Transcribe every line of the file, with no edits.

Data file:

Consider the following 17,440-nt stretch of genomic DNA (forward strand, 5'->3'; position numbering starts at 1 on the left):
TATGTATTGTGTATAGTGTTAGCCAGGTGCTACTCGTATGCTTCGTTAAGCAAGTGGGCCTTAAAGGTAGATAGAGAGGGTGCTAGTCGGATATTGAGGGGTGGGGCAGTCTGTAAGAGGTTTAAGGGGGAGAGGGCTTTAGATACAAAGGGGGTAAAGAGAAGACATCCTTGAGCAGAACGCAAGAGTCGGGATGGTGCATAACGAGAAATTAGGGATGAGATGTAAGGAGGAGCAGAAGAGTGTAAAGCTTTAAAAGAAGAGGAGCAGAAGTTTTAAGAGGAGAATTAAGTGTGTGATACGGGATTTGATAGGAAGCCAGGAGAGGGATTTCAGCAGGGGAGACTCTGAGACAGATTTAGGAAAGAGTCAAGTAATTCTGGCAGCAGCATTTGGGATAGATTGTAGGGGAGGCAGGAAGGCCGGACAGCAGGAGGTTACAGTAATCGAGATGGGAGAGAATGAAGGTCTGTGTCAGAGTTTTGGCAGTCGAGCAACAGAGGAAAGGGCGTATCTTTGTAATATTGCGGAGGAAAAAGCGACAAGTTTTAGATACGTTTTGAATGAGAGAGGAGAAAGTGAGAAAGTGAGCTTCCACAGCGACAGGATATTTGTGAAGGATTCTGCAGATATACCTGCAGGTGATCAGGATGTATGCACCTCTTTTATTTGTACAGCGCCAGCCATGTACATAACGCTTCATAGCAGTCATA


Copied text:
Consider the following 17,440-nt stretch of genomic DNA (forward strand, 5'->3'; position numbering starts at 1 on the left):
TATGTATTGTGTATAGTGTTAGCCAGGTGCTACTCGTATGCTTCGTTAAGCAAGTGGGCCTTAAAGGTAGATAGAGAGGGTGCTAGTCGGATATTGAGGGGTGGGGCAGTCTGTAAGAGGTTTAAGGGGGAGAGGGCTTTAGATACAAAGGGGGTAAAGAGAAGACATCCTTGAGCAGAACGCAAGAGTCGGGATGGTGCATAACGAGAAATTAGGGATGAGATGTAAGGAGGAGCAGAAGAGTGTAAAGCTTTAAAAGAAGAGGAGCAGAAGTTTTAAGAGGAGAATTAAGTGTGTGATACGGGATTTGATAGGAAGCCAGGAGAGGGATTTCAGCAGGGGAGACTCTGAGACAGATTTAGGAAAGAGTCAAGTAATTCTGGCAGCAGCATTTGGGATAGATTGTAGGGGAGGCAGGAAGGCCGGACAGCAGGAGGTTACAGTAATCGAGATGGGAGAGAATGAAGGTCTGTGTCAGAGTTTTGGCAGTCGAGCAACAGAGGAAAGGGCGTATCTTTGTAATATTGCGGAGGAAAAAGCGACAAGTTTTAGATACGTTTTGAATGAGAGAGGAGAAAGTGAGAAAGTGAGCTTCCACAGCGACAGGATATTTGTGAAGGATTCTGCAGATATACCTGCAGGTGATCAGGATGTATGCACCTCTTTTATTTGTACAGCGCCAGCCATGTACATAACGCTTCATAGCAGTCATA